The US economy will take a billion-dollar hit if the government shutdown continues until the weekend, experts have predicted as Donald Trump showed no sign of backing down.
Some 25 per cent of the federal government is without funding after the US Congress and the president failed to approve a new spending package.
Standard & Poor's, the credit rating firm, estimated the shutdown would shave US$1.2 billion ($1.7b) off America's gross domestic product [GDP] every week.
The shutdown began at midnight on Friday and shows little sign of ending as the one-week mark approaches. The departments of Homeland Security, Justice and Transportation are among those impacted.
Some 800,000 government workers are affected. While some of them continue to work, many will not get paid until the shutdown ends, impacting cash flows for scores of Americans.
Some have taken to social media to post about how it is affecting them with the hashtag "#shutdownstories", including voicing concerns over substantial bills that soon need paying.
At the heart of the shutdown, which sees affected government agencies and departments close their doors, is Donald Trump's insistence on new funding for his US-Mexico border wall.
Trump has said that he will not approve any new spending bill, which first needs to be agreed by the US Congress, unless it includes US$5b of border wall spending.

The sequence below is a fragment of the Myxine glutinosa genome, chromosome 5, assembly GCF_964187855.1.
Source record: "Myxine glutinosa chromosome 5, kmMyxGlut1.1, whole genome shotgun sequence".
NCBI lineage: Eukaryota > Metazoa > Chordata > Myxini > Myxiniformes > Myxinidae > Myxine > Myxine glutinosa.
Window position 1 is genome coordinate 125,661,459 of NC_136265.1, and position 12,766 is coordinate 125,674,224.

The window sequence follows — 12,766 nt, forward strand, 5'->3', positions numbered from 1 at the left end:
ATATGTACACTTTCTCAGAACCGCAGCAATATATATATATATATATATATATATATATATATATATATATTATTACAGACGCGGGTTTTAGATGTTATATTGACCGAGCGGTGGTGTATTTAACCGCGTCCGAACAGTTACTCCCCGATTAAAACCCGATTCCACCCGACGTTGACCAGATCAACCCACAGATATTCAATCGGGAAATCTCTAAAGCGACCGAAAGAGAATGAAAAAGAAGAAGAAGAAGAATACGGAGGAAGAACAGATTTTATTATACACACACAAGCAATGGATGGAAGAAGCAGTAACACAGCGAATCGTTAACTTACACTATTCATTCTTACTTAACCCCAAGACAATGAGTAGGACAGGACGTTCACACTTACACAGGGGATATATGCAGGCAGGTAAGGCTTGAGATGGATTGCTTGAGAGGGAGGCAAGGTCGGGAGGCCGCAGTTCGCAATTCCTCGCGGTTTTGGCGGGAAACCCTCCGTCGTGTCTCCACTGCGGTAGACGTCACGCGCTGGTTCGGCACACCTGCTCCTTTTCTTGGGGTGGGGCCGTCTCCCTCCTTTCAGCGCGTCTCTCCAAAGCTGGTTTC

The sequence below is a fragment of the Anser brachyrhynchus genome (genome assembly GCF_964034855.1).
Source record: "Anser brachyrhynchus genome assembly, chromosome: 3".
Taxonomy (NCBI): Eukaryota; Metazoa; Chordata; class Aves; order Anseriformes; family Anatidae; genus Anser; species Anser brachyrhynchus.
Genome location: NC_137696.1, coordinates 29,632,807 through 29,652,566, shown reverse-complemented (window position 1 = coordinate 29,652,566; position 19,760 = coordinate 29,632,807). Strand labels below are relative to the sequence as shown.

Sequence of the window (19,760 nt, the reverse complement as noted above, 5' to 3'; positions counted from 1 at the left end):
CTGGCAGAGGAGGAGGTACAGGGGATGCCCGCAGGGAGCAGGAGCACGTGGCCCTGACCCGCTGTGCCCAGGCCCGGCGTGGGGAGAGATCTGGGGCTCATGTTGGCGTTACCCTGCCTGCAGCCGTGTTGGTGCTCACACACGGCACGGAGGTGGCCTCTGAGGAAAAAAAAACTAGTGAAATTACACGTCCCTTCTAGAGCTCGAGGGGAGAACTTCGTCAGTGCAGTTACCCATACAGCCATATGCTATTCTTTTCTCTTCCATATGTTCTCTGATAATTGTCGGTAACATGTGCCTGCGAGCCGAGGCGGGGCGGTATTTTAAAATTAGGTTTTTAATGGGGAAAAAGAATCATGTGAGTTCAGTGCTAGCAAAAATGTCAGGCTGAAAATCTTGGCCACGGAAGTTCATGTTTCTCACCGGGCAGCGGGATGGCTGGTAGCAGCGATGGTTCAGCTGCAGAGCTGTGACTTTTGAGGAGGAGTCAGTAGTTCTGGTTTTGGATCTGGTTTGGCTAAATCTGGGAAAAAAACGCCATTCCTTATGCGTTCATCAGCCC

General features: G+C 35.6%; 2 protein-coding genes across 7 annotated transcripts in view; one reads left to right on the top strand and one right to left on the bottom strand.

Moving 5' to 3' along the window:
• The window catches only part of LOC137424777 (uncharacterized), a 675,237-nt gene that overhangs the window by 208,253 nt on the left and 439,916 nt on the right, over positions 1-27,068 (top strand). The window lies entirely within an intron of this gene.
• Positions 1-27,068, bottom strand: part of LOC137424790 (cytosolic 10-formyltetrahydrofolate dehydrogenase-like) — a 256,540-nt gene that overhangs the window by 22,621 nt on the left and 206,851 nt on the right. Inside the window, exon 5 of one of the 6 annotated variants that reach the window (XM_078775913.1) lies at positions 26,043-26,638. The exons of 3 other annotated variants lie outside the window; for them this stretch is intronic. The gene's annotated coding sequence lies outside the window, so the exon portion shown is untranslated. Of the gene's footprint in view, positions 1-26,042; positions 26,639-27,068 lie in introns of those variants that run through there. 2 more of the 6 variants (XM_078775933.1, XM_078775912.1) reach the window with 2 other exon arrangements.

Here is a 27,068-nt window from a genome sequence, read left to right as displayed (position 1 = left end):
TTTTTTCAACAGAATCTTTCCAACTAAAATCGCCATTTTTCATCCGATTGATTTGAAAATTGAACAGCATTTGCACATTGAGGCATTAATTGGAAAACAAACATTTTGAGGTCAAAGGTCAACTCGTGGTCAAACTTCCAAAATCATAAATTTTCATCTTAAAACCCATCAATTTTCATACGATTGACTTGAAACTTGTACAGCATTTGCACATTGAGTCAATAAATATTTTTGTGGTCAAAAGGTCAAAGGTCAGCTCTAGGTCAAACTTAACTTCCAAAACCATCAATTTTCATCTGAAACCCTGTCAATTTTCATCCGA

With the Democrats fiercely against the move and soon to take over the House of Representatives, a deal looks tricky.
Trump doubled down on his demand on Christmas Day when asked when government would fully reopen.
"I can't tell you when the government's going to be open. I can tell you it's not going to be open until we have a wall or fence, whatever they'd like to call it," Trump said, referring to Democrats against the border wall.
"I'll call it whatever they want, but it's all the same thing," he told reporters after a holiday video conference call with representatives from all five branches of the military stationed in Alaska, Bahrain, Guam and Qatar.
Trump argued that drug flows and human trafficking can only be stopped by a wall.
"We can't do it without a wall," he said.
"The only way you're going to do it is to have a physical barrier, meaning a wall. And if you don't have that then we're just not opening [government]."
Democrats have questioned the wisdom of spending money on a border wall, preferring to agree to improve fencing, technology and other border control measures.
John Deal, a Nasa contractor in Virginia, was one of those affected.
He told The Guardian that his son's tuition fees were due in four weeks.
"I budget ahead of time for Christmas and have saved for my son's college tuition," Deal said.
"The shutdown burden for my family is more [of a] concern for my [family's] living expense in the near future."